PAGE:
Portraits of the "Most Admired" Companies: How Public Relations Helps Build Corporate Reputations

By Skolnik, Rayna | Public Relations Journal, May 1994 | Go to article overview

Portraits of the "Most Admired" Companies: How Public Relations Helps Build Corporate Reputations


Skolnik, Rayna, Public Relations Journal


To be recognized as a leader by your fellow business leaders is a coveted honor. Practitioners at these exemplary corporations reveal their role in building award-winning reputations.

What role does public relations play in helping a company win the admiration of its peers? More specifically, how did some of the leaders in FORTUNE magazine's recent survey of corporate reputations use public relations strategies and tactics to attain their enviable positions? PRJ asked top public relations executives at several "most admired" companies these questions. They also discussed their roles in setting and/or implementing corporate strategy. Most emphasized the importance of the CEO as the main communicator of a company's positions and policies to many target publics.

FORTUNE published its rankings of "America's Most Admired Corporations" in the Feb. 7, 1994 issue. The rankings were based on responses from 10,000 senior executives, outside directors and financial analysts who evaluated the largest companies in their industries. The list of companies was drawn from the FORTUNE 500 and FORTUNE Service 500 directories. Up to 10 companies in each of 42 industry groups, a total of 404 companies, were rated on eight aspects of reputation: quality of management, financial soundness, use of corporate assets, community and environmental responsibility, quality of products or services, value as a long-term investment, innovativeness, and ability to attract, develop, and keep talented people.

"First, a company needs to provide quality products or services, have good management and make a profit," observed Ken Sternad, director of public relations for United Parcel Service of America, Inc. (UPS). The Atlanta-based trucking firm ranked 10th in the survey. "But a lot of companies do that." Thus, in his opinion, those achievements are not enough to make a company stand out. "Good commercials and direct mall build awareness," Sternad continued, "but they have a limited impact on senior executives."

These executives can be influenced, according to Sternad, and public relations plays a major role in the process. "Their opinion comes from what they've heard about that company, what they know about that company's ability to manage," he said. "Very clearly, in a poll like that, public relations is a critical element. Public relations builds understanding among our customer base and various publics about the company's goals, mission, the quality of its services and products, and its people."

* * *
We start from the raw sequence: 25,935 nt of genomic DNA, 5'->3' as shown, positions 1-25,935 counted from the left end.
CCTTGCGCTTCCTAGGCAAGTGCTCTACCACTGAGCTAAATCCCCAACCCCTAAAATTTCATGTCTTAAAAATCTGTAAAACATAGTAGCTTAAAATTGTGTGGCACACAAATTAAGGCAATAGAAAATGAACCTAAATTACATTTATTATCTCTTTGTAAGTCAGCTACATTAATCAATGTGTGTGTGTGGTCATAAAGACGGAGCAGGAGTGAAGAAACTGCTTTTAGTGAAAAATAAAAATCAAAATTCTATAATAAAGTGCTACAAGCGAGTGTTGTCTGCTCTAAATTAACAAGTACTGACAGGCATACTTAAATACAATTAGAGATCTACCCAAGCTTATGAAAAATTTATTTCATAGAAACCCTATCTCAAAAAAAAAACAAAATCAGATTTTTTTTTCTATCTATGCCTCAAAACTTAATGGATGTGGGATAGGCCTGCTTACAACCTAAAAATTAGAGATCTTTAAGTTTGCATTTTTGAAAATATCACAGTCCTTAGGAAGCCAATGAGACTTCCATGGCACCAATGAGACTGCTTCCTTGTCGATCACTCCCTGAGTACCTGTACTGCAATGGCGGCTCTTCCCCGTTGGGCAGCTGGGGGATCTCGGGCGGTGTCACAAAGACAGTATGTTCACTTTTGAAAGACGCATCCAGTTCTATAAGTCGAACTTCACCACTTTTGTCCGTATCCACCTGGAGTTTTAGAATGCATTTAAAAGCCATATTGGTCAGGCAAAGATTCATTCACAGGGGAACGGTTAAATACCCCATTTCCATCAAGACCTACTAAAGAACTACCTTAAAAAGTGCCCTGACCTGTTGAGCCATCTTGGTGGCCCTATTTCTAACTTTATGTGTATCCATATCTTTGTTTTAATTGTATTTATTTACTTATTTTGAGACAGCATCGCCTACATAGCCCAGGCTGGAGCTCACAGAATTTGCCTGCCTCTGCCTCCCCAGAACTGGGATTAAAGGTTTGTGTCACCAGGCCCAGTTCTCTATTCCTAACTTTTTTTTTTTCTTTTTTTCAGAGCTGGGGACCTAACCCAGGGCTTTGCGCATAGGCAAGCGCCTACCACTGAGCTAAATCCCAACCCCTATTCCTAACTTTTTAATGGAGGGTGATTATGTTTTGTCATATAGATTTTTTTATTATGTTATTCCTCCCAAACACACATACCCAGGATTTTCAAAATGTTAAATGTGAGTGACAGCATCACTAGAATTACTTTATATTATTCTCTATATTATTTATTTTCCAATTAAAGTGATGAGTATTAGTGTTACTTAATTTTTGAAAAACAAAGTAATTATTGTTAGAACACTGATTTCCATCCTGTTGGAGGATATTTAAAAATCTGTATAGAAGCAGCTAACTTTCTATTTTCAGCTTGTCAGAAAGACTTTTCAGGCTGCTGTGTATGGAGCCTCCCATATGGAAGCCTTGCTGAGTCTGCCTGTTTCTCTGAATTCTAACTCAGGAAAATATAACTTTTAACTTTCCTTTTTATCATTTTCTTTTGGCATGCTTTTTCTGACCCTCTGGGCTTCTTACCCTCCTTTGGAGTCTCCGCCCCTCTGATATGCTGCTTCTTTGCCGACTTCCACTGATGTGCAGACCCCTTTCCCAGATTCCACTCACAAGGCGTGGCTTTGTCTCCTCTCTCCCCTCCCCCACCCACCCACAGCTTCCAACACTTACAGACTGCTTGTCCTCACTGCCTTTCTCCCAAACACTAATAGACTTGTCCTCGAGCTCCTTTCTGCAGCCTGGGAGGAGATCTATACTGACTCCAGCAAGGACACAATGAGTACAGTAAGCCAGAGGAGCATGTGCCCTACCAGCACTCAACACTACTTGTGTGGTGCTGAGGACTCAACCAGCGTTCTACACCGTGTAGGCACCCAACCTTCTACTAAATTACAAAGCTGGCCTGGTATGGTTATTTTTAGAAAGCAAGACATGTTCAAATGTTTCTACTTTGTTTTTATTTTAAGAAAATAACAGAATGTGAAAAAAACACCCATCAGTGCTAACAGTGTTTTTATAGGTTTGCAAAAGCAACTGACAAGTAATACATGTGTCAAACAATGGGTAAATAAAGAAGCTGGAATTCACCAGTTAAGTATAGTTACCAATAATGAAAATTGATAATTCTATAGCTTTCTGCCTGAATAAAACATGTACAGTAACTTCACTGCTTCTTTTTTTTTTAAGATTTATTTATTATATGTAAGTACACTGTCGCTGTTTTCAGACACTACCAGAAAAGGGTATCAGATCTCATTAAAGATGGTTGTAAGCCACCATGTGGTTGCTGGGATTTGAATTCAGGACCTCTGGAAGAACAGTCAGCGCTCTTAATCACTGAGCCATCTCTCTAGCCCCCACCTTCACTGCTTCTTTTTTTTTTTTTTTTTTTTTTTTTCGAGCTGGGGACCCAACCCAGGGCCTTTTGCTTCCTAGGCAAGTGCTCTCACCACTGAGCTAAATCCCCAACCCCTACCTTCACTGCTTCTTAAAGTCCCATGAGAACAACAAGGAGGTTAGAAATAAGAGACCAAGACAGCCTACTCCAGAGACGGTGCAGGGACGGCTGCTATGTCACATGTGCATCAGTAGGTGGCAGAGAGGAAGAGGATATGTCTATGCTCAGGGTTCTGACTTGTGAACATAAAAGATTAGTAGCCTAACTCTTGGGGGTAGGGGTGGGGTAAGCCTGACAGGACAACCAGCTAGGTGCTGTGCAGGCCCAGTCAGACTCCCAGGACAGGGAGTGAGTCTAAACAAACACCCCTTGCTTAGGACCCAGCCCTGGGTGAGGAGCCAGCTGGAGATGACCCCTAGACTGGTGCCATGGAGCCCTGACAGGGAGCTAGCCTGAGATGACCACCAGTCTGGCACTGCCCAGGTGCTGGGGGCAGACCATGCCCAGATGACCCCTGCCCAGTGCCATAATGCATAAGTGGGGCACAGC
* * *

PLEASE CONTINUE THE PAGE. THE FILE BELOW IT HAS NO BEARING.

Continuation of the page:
To explore the ways in which public relations can contribute to a winning reputation, PRJ interviewed top practitioners in seven of the 10 highest-ranked companies in the survey (in rank order): Rubbermaid, Inc. (1), The Home Depot, Inc. (2), Microsoft Corp. (3), 3M (5), Motorola, Inc. (6), J.P. Morgan & Co., Inc. (8), and UPS (10). (Walt Disney, tied for sixth, and Procter & Gamble, tied for eighth place, declined to participate. Coca-Cola, tied for third, was unable to respond by the deadline.) We asked the practitioners how--and how much--they contribute to their companies' reputations, whether they function as implementers or strategists, and to what extent their counsel is sought and appreciated by top management.

Wide range of opinion found

Even in this small universe, we found a wide range of opinion. Some practitioners are cautious about taking credit for their influence, saying that their role is--and should be--to communicate the company's messages to various publics, creating awareness and understanding. "Most public relations people play a role in assisting management to articulate strategies, policies, philosophies, and mission and value statements," said George F. Thompson, director of corporate communications for Rubbermaid, the Wooster, OH, diversified plastic goods manufacturer. "I would not look for any sort of elevation of this function to a policy-making position."

Others, however, say that public relations can contribute more by actually helping to develop the message.

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